S&P have upgraded the Greek government’s credit rating from selective default to B-. If you thought S&P has lost all credibility here are 4 facts that prove you are correct.
“The outlook on the long-term rating is stable, balancing our view of the government’s commitment to a fiscal and structural adjustment against the economic and political challenges of doing so,” the agency added.
These comments come as the result of the last Euro Group meeting which outlined the following economic path for Greece which, we are told, will take the country to a position of sustainability in 2020.
Here are the 4 facts that prove S&P are regurgitating the words of politicians and do not understand the nature of the Euro and the consequences of this latest Euro Group deal.
1. Greek Government Debt Repayments.
The Euro Group debt deal will see the Greek government reducing its outstanding debt by at least 50 billion Euros. This 50 billion Euros has to be paid for by the Greek economy. Taking 50 billion Euros out of the Greek economy equates to a 18.5% contraction in GDP between 2013 and 2020.
2. Greek Trade Deficit.
There are 96 months between the start of 2013 and the end of 2020. The Greek trade deficit currently averages around 1.7 billion Euros a month. Assuming the trade deficit contracts to average 1 billion Euros a month of the next 96 months the amount of money lost from the Greek economy will be 96 billion Euros, or a 35% reduction in GDP.
3. Greek Government Spending Cuts.
The Greek government has said it is committed to keeping the public sector workforce at current levels and will save money through cutting wages, benefits and pensions and well as investment. The Greek government deficit as a percentage of GDP is running at 10%, the goal is to get this figure down to less than 5%. Conservatively this means the Greek government putting back a billion Euros a month less into the economy. Again, there are 96 months between now and 2020 so the spending cuts will equate to there being 96 billion Euros less in the Greek economy, or a 35% reduction in GDP.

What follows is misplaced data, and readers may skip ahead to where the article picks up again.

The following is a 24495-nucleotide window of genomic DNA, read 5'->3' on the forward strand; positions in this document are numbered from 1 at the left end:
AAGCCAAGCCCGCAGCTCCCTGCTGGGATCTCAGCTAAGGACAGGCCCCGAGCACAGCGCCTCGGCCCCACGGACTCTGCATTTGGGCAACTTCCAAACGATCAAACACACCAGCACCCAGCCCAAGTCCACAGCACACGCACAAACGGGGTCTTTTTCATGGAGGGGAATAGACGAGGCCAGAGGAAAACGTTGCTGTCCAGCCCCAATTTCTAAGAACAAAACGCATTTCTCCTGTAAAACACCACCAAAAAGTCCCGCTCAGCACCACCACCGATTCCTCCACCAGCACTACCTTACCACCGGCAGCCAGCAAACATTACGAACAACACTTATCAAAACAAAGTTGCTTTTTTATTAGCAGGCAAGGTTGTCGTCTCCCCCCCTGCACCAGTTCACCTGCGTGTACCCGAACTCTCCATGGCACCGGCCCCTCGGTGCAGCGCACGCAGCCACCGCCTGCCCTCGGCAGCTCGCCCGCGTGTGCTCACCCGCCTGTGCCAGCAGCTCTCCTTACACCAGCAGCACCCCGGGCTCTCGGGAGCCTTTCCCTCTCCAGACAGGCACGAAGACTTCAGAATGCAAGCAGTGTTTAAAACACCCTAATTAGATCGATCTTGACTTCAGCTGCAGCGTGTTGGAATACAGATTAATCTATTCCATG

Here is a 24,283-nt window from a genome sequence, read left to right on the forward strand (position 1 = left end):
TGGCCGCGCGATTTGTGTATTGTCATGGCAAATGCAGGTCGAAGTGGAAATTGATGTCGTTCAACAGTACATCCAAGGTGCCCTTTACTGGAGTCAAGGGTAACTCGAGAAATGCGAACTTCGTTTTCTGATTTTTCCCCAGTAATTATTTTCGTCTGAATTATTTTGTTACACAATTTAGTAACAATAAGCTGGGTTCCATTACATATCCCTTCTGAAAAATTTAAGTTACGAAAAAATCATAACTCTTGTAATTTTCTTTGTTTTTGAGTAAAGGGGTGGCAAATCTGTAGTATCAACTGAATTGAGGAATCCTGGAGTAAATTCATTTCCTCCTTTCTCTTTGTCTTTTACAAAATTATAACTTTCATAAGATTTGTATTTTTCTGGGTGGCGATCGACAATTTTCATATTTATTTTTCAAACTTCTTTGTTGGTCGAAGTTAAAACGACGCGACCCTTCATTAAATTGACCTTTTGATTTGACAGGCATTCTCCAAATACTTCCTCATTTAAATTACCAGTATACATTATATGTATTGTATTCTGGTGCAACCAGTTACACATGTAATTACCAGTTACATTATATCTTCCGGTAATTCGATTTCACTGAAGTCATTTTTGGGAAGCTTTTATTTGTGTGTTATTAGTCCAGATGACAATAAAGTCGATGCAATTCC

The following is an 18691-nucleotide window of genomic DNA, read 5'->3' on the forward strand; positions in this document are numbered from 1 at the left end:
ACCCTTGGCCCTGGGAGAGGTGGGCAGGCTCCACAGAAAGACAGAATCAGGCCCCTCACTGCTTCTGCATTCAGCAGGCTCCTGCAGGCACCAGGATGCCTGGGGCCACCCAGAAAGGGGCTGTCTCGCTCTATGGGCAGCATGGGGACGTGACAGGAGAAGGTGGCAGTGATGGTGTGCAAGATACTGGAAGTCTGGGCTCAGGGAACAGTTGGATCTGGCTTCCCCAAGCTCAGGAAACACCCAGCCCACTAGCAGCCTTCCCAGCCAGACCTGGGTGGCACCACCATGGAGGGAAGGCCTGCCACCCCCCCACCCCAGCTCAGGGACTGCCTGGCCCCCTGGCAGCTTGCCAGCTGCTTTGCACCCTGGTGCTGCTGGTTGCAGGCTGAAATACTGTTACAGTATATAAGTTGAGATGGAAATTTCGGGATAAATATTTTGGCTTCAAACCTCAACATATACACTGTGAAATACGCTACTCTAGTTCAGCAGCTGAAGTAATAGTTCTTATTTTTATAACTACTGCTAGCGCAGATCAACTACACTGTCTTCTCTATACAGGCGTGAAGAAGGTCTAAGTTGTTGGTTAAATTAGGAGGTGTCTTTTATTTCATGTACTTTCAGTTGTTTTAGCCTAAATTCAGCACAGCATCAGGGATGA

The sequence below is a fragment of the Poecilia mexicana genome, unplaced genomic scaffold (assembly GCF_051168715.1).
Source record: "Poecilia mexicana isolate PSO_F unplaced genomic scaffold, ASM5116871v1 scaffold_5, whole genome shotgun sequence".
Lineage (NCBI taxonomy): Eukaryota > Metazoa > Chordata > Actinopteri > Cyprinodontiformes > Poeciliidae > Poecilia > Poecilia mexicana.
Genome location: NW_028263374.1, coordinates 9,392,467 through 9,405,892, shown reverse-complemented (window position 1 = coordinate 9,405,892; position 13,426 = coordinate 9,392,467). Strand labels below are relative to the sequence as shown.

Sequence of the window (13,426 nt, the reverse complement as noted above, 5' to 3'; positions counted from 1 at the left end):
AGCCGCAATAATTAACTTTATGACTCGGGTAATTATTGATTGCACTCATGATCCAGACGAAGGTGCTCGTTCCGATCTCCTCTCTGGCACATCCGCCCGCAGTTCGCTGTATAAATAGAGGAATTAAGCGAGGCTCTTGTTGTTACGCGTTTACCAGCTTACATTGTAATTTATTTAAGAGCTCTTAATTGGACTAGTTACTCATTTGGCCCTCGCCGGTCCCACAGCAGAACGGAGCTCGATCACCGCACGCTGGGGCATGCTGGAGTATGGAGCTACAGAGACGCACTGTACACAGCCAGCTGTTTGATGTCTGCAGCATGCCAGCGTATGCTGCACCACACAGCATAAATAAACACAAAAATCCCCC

4. Tax Increases
As if the previous 3 points were not enough on their own, the Greek government is also increasing income tax levels massively, it has increased fuel duties massively already along with numerous other tax increases. Even if tax levels were maintained at their current level the situation would be dire, the fact that taxes are being increased in this environment only amplifies the negative effects of the previous 3 points listed above.
To Summarise S&P’s Total Misunderstanding Of The Greek Crisis.
The first 3 points on their own, should the latest debt deal stand up to economic reality for the next 8 years, will see the Greek economy shrinking by 88.5% between now and 2020.
We have been told the latest debt deal puts the Greek economy on a sound footing for the future and will take the country into sustainability by 2020. S&P clearly buys into this assessment.
However the latest debt deal is not going to stand up to the test of time. The most obvious flaw in the whole plan is that it is based on Greek GDP increasing between now and 2020. There is only one way this is going to happen and that is by private sector borrowing increasing dramatically, equivalent of over 10% of GDP, year on year for the next 8 years.
For this to happen there would have to a dramatic uptick in business confidence in Greece as well as their being a massive uptick in the competitiveness of Greek business to support this new found confidence.
For businesses confidence to increase the levels of taxation will have to start falling and currently taxes are increasing at a dramatic rate. As an example, with no tax-free limit of earnings retroactively imposed on 2012 income, the poorest Greeks are going to see their tax bill increase by 30% or more.
The economy is still contracting at an accelerated rate and this is before the latest round of cuts and tax increases have come into effect. Given that the Greek economy has still not stabilized from the last round of tax increases the only logical prediction for 2013 will be an even steeper drop in GDP than in 2012.
Given these very fundamental realities, for S&P to come out and suggest Greece is on a sustainable path shows their complete misunderstanding of the dynamics of the Euro and the Greek government finances.
To state the obvious, their upgrading of the Greek government’s credit rating is completely uncalled for and shows a decision based on information that is not in any way connected to the economic reality.
In short, it appears that S&P are now basing their economic forecasts on the opinions of politicians.